Workday: Living in an HR and finance cloud

Image: Other Photography/Adobe Stock

A cloud computing instance is a “clump” of compute and storage located in a data center, typically on a blade server, often with optimizations for specific use case types. The entire package is delivered under a specific license agreement, but some clouds target specific line-of-business use cases. So how would they differ and what kind of special features might they offer?

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Pete Schlampp, Workday’s chief strategy officer, sought insight into this topic and tailored the analysis to the subject matter at hand. He used his appearance at his company’s recent annual user conference to explain what life in a cloud for human resources and financial management services could be like.

During Workday Rising Europe, held this month in Stockholm, Schlampp met with press and analysts to explain where his company’s platform is headed next and what factors might be converging to shape this vision of a cloud for people and finance to build.

The staff conundrum

To first unravel the HR conundrum, let’s use the term HR in its broadest sense – i.e. to also include the notion of what is known as human capital management, a means of managing the value, value and condition of the workforce throughout the employee lifecycle, in typically via a cloud-based platform.

For the sake of completeness, let’s also say that a financial cloud is a set of services designed to handle a company’s accounting and financial needs, and not a cloud specifically tailored for the capital markets and trading space.

As a specialist in enterprise cloud applications for HR and finance, the Workday Enterprise Management Cloud is one of the company’s flagship go-to-market offerings. Schlampp and his team used the event to show how their platform is now expanding through the use of industry accelerators, pre-built connections and pre-tuned solutions designed to help clients get HR and finance operations running faster and more effectively in the cloud .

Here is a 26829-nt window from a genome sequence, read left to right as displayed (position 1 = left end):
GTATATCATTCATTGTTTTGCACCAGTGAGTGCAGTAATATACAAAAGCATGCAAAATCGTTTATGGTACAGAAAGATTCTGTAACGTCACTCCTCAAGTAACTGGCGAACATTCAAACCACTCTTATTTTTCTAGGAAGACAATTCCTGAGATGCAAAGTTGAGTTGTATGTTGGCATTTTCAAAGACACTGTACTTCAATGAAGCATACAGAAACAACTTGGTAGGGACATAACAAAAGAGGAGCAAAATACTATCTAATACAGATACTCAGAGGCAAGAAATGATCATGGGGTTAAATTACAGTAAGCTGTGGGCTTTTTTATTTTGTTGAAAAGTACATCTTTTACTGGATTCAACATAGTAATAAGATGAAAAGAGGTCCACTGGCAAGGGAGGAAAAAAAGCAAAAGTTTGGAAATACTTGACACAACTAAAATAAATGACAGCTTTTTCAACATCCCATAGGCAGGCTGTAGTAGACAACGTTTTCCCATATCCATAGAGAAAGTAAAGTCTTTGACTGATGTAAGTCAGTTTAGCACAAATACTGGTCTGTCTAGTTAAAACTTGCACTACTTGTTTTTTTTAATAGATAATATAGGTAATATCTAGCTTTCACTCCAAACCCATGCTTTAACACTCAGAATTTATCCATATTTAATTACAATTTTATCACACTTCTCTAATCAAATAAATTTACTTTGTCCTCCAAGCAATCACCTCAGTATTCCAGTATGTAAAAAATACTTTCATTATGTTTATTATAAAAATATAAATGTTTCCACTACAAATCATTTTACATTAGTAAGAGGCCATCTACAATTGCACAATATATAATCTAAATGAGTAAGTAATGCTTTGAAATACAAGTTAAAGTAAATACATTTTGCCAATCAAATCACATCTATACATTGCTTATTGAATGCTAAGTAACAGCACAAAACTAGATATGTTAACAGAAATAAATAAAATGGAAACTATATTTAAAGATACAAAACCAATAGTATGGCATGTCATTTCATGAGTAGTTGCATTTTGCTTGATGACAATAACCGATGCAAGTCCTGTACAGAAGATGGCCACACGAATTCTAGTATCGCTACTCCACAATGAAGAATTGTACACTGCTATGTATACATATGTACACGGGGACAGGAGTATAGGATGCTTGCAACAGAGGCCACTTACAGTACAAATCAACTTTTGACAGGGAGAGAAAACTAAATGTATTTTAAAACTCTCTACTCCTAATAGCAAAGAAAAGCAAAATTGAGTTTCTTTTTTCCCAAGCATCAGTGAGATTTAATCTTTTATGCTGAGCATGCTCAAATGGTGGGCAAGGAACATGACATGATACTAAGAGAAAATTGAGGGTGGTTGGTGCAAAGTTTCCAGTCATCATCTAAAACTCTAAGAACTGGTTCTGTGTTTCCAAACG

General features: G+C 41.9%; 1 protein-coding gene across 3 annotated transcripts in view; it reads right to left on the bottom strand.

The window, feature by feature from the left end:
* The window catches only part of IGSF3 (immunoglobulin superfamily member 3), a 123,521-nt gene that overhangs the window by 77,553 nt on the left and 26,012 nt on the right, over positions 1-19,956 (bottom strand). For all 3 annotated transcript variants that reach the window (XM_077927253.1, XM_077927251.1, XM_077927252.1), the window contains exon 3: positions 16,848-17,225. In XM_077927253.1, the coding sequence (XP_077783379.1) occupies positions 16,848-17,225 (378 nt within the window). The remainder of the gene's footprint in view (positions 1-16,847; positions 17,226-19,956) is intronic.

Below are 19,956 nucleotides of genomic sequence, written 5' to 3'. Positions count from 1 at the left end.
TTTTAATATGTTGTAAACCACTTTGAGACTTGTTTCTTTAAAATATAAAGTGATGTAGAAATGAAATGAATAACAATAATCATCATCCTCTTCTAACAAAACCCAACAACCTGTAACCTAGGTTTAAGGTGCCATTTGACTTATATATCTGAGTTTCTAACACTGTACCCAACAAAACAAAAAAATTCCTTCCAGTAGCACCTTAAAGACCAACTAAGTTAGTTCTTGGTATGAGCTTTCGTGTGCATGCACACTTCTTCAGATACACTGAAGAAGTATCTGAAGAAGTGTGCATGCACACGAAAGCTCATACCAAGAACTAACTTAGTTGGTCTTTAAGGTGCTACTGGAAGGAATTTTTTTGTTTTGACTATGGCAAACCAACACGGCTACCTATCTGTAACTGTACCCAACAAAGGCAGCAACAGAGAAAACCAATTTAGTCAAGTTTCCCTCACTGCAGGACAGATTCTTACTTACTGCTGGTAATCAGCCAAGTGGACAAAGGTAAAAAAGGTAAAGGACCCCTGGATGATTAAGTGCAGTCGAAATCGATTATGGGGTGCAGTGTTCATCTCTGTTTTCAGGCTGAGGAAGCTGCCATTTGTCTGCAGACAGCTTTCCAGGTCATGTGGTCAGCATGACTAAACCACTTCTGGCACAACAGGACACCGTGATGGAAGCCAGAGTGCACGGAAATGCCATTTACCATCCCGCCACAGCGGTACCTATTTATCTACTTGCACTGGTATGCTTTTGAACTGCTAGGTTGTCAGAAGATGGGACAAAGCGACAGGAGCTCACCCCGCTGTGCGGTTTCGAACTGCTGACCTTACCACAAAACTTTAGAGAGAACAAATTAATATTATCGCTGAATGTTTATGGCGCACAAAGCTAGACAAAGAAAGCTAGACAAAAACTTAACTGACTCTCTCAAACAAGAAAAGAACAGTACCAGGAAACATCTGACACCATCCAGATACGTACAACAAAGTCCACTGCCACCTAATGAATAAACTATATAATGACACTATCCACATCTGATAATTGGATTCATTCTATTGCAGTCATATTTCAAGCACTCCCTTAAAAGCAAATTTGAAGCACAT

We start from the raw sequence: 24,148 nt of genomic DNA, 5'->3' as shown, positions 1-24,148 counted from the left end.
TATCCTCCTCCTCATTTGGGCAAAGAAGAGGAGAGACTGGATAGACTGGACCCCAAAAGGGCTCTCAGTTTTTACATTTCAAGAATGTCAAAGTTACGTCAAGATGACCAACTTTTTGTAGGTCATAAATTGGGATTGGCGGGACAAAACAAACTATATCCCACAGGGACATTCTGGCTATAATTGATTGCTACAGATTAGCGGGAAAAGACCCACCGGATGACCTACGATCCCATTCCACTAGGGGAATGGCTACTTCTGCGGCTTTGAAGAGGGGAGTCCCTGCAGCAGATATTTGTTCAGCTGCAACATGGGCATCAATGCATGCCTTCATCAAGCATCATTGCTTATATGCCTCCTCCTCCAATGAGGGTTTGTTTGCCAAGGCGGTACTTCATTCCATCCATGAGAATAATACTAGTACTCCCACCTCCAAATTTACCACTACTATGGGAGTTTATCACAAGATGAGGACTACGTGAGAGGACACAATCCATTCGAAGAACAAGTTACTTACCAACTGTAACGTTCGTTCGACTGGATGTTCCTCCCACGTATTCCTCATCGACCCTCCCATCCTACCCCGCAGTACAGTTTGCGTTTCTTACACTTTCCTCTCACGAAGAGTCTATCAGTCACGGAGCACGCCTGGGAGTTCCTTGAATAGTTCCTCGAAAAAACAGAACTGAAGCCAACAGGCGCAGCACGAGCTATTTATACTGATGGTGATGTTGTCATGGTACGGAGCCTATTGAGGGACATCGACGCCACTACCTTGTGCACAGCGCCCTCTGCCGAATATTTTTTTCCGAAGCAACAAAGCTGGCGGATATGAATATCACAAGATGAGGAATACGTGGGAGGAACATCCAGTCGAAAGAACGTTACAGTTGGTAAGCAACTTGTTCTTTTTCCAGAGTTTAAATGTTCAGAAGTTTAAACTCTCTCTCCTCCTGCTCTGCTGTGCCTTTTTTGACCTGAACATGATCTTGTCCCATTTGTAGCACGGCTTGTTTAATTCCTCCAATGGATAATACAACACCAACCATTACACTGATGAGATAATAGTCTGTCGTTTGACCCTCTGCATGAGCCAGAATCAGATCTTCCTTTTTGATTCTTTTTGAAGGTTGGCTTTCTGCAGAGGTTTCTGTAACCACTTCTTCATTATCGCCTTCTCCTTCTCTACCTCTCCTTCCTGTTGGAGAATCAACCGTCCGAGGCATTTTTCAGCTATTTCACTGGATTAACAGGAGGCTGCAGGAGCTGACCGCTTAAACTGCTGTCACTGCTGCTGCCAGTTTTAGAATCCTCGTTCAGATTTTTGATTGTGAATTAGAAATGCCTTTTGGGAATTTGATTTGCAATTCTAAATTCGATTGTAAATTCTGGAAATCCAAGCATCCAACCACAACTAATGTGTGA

Working with key partners like KPMG, Deloitte, Accenture and PWC, Workday is building HR and finance clouds by leveraging the combined knowledge and expertise of these companies across industries to help customers solve complex business challenges and to transform the way they manage these important businesses.

This means that an HR and finance cloud, while still a cloud, is a cloud instance and a set of services designed to exist and work in what may be a highly regulated industry, where digital initiatives are emerging are always associated with particular limitations and challenges.

Transformation, first steps

“Companies come to Workday and our partners and say, ‘Hey, I have a business problem, I need to make a change,'” Schlampp said. “It’s not just about the software. It’s about how they transform the business itself. The first thing we do with these companies is get them onto our digital platform so they can transform their business in an agile way, and our partners play an important role because they have worked with a variety of other companies that are in in the same place, and they’ve seen how to change processes and do it successfully on top of Workday.”

We’re getting closer to how an HR and finance cloud works, but these are still relatively crude things that could apply to any digital transformation scenario at this stage. Where do the personnel-specific elements come to the fore and how are they dealt with?

For HR scenarios in the banking industry, Workday has designed its cloud offering to meet the sector’s stringent reporting and accounting requirements. Workday Financial Management and Workday Accounting Center solutions combine with partner-developed products to provide financially reconciled data with regulatory reporting capabilities to streamline operations.